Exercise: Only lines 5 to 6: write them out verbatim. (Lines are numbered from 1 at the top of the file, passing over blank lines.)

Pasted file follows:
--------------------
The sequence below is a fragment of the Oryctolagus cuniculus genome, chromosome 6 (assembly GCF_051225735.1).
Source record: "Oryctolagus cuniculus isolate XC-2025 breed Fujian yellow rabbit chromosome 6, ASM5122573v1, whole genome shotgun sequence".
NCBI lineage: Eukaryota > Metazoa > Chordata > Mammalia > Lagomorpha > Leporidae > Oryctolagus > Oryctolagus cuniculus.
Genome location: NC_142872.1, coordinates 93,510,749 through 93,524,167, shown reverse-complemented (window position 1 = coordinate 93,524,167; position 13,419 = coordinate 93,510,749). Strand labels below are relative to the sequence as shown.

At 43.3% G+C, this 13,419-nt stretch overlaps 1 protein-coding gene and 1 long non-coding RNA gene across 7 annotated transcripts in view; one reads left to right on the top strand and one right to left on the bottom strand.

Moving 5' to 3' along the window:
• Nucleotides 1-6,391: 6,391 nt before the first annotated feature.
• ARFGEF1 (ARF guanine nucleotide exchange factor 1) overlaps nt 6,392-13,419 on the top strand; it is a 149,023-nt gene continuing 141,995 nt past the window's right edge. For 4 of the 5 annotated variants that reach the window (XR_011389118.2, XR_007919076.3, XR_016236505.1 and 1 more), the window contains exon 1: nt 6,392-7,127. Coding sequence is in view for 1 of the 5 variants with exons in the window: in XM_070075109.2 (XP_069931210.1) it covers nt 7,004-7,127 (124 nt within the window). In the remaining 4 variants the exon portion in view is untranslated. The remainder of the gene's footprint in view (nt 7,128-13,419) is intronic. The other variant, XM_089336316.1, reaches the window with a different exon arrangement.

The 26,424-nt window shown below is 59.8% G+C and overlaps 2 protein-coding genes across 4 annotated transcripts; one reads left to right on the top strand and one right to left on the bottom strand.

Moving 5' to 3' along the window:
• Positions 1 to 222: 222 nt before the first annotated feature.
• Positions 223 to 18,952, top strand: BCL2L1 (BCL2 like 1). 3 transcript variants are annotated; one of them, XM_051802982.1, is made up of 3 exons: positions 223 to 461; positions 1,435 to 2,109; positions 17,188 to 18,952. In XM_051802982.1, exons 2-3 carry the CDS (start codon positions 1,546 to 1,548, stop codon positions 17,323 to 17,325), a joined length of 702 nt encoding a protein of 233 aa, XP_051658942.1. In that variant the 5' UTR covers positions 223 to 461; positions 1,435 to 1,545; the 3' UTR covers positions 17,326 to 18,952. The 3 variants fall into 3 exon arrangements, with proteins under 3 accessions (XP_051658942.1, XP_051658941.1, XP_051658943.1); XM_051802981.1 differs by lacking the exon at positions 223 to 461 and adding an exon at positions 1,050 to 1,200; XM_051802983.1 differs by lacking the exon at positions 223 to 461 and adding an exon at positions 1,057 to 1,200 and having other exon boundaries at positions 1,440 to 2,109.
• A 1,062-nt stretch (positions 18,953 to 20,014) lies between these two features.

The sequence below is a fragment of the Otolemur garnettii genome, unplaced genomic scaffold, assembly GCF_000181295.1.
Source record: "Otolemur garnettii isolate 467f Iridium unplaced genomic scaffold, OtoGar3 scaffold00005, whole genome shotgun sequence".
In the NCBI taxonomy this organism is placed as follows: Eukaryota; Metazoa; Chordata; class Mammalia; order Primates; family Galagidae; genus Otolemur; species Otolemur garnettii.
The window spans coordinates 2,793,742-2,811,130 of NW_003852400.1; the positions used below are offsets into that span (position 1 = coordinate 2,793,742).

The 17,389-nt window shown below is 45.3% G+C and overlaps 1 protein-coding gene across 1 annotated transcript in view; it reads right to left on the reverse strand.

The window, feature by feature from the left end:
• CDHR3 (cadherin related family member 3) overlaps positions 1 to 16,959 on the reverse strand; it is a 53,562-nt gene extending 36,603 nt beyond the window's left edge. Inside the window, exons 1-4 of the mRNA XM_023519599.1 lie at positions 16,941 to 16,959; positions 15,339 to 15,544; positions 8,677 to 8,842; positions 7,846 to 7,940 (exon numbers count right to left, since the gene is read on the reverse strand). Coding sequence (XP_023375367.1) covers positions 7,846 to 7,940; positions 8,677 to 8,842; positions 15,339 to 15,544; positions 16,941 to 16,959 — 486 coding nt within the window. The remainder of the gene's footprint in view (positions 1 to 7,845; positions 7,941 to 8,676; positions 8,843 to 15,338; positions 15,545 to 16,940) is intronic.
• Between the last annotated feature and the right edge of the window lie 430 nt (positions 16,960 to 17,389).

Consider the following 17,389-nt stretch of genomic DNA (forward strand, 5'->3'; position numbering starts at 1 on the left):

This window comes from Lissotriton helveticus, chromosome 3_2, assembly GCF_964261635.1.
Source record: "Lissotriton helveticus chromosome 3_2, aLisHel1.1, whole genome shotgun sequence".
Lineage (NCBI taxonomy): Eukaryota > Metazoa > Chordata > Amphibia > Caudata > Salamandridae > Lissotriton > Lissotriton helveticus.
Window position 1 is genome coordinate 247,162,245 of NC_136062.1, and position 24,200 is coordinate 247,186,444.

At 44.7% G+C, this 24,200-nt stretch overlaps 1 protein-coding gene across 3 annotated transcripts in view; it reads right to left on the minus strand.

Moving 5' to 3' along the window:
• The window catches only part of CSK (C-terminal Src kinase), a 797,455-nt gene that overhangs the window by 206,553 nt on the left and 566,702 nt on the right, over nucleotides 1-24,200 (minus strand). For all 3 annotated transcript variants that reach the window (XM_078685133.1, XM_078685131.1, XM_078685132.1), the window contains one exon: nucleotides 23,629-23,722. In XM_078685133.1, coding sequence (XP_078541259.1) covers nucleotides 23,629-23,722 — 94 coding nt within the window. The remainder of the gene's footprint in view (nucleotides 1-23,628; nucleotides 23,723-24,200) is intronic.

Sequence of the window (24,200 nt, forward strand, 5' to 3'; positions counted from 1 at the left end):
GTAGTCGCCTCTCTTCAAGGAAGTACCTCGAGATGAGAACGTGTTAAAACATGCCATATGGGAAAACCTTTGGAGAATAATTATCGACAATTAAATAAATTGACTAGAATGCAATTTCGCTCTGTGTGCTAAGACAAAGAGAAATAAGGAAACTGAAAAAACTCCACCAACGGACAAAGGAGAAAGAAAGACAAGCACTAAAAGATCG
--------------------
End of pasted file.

At 43.3% G+C, this 13,419-nt stretch overlaps 1 protein-coding gene and 1 long non-coding RNA gene across 7 annotated transcripts in view; one reads left to right on the top strand and one right to left on the bottom strand.

Moving 5' to 3' along the window: